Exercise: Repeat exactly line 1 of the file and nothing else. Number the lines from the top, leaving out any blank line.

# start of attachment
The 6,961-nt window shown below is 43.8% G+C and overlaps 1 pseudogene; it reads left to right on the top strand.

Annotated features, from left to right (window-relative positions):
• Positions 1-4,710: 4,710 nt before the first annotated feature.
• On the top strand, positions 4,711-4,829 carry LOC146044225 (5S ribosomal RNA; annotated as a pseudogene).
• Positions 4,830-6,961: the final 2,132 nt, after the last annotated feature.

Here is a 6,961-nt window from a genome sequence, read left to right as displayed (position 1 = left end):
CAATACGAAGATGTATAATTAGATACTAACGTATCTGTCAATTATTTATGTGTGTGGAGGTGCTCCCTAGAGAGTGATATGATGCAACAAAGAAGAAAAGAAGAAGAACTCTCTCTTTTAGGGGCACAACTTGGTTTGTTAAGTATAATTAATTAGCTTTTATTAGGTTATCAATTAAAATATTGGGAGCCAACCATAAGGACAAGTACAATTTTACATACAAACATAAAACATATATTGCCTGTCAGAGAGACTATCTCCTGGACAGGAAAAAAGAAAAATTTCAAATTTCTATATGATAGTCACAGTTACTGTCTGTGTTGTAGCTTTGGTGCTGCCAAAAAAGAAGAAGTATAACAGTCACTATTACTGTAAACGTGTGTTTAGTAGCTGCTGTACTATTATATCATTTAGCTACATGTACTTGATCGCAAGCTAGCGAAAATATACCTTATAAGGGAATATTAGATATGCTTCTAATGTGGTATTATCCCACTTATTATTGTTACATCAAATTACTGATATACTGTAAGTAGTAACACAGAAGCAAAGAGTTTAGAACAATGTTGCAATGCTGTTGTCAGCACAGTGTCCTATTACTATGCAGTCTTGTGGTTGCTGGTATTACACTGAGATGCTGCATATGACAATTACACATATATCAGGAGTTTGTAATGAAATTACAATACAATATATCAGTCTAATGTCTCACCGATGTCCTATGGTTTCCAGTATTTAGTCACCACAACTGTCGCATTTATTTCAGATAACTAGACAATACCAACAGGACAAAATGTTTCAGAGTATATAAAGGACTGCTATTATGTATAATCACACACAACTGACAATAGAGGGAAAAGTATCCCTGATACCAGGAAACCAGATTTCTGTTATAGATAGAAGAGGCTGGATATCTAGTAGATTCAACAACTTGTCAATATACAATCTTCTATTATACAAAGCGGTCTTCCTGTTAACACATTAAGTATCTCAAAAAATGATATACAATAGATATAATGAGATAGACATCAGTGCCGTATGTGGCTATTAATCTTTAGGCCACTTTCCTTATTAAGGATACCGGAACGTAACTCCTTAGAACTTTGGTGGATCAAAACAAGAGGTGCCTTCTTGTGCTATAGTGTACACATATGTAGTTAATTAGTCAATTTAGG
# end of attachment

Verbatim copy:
The 6,961-nt window shown below is 43.8% G+C and overlaps 1 pseudogene; it reads left to right on the top strand.